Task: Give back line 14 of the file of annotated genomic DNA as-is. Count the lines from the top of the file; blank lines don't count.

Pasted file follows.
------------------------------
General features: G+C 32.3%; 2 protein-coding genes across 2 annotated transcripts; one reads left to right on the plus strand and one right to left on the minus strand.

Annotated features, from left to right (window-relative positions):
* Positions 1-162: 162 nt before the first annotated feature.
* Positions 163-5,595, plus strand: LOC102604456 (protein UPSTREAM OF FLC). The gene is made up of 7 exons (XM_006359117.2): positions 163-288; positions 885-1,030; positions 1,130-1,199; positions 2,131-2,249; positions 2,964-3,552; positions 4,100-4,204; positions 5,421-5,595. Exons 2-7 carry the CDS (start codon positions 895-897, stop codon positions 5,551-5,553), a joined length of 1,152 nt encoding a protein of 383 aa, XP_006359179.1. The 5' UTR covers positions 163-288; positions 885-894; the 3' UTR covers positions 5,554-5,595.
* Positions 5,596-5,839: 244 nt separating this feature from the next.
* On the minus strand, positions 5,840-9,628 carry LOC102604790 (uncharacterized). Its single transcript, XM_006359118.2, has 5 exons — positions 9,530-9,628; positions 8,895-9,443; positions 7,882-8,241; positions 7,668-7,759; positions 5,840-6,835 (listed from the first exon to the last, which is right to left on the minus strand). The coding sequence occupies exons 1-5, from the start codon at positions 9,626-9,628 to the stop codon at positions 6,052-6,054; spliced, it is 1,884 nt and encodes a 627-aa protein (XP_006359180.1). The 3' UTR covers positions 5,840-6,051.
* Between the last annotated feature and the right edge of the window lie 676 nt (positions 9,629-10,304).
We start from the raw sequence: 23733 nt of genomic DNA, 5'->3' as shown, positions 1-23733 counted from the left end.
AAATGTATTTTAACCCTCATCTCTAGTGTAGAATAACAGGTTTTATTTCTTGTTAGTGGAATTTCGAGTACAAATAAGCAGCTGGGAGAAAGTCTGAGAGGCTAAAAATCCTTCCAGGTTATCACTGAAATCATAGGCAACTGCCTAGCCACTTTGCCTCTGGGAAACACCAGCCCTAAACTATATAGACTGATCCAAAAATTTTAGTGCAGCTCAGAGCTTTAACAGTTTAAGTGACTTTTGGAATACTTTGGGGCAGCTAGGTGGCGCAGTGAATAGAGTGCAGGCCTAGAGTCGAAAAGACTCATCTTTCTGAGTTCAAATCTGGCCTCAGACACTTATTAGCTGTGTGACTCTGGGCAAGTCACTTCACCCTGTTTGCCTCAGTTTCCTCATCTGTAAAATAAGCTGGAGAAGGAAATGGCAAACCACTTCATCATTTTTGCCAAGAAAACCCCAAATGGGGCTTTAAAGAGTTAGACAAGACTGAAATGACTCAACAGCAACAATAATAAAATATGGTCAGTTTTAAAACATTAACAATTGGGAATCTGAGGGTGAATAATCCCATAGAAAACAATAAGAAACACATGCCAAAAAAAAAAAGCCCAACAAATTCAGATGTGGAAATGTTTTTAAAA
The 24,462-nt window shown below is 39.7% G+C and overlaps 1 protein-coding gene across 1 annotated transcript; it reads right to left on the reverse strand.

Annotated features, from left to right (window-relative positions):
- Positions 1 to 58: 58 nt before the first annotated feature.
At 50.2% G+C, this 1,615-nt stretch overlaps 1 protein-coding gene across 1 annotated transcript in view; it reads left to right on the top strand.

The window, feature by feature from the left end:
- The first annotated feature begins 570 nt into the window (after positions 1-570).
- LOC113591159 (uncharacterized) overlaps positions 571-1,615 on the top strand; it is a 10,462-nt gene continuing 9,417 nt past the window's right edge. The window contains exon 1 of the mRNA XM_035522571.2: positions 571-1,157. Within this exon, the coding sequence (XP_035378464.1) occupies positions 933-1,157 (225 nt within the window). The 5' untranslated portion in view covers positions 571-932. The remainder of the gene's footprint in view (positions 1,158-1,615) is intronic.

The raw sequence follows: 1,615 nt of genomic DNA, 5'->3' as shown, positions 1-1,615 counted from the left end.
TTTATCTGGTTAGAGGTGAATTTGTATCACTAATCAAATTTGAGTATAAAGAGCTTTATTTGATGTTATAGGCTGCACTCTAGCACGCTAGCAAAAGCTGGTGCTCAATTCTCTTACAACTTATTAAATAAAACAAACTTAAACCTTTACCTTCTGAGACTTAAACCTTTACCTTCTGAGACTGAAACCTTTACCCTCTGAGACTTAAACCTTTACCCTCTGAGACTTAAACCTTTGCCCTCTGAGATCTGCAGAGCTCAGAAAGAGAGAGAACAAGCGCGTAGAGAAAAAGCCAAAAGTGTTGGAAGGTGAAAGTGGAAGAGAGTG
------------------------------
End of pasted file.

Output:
The window, feature by feature from the left end: